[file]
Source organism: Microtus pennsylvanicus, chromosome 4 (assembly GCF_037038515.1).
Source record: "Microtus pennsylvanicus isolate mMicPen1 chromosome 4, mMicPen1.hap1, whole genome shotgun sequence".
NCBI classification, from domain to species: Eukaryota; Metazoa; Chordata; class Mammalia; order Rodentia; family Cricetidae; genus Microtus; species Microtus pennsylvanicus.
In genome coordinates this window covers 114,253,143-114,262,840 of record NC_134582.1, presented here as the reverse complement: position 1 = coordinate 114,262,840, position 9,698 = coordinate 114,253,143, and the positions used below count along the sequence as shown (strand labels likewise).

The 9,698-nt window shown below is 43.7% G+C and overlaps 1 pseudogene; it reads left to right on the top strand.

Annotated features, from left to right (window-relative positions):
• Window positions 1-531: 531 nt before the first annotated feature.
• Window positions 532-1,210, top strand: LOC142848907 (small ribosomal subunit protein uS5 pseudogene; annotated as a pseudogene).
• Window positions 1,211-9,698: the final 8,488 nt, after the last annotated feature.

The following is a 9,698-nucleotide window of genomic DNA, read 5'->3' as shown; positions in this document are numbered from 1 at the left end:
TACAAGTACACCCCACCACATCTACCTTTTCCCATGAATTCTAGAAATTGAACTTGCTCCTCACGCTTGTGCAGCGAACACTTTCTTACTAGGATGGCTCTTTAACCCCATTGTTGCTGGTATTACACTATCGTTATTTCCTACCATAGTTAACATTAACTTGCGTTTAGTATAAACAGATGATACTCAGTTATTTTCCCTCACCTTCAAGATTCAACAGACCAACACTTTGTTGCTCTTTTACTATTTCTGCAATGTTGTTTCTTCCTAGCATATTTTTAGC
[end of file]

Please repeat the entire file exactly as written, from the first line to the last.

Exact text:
Source organism: Microtus pennsylvanicus, chromosome 4 (assembly GCF_037038515.1).
Source record: "Microtus pennsylvanicus isolate mMicPen1 chromosome 4, mMicPen1.hap1, whole genome shotgun sequence".
NCBI classification, from domain to species: Eukaryota; Metazoa; Chordata; class Mammalia; order Rodentia; family Cricetidae; genus Microtus; species Microtus pennsylvanicus.
In genome coordinates this window covers 114,253,143-114,262,840 of record NC_134582.1, presented here as the reverse complement: position 1 = coordinate 114,262,840, position 9,698 = coordinate 114,253,143, and the positions used below count along the sequence as shown (strand labels likewise).

The 9,698-nt window shown below is 43.7% G+C and overlaps 1 pseudogene; it reads left to right on the top strand.

Annotated features, from left to right (window-relative positions):
• Window positions 1-531: 531 nt before the first annotated feature.
• Window positions 532-1,210, top strand: LOC142848907 (small ribosomal subunit protein uS5 pseudogene; annotated as a pseudogene).
• Window positions 1,211-9,698: the final 8,488 nt, after the last annotated feature.

The following is a 9,698-nucleotide window of genomic DNA, read 5'->3' as shown; positions in this document are numbered from 1 at the left end:
TACAAGTACACCCCACCACATCTACCTTTTCCCATGAATTCTAGAAATTGAACTTGCTCCTCACGCTTGTGCAGCGAACACTTTCTTACTAGGATGGCTCTTTAACCCCATTGTTGCTGGTATTACACTATCGTTATTTCCTACCATAGTTAACATTAACTTGCGTTTAGTATAAACAGATGATACTCAGTTATTTTCCCTCACCTTCAAGATTCAACAGACCAACACTTTGTTGCTCTTTTACTATTTCTGCAATGTTGTTTCTTCCTAGCATATTTTTAGC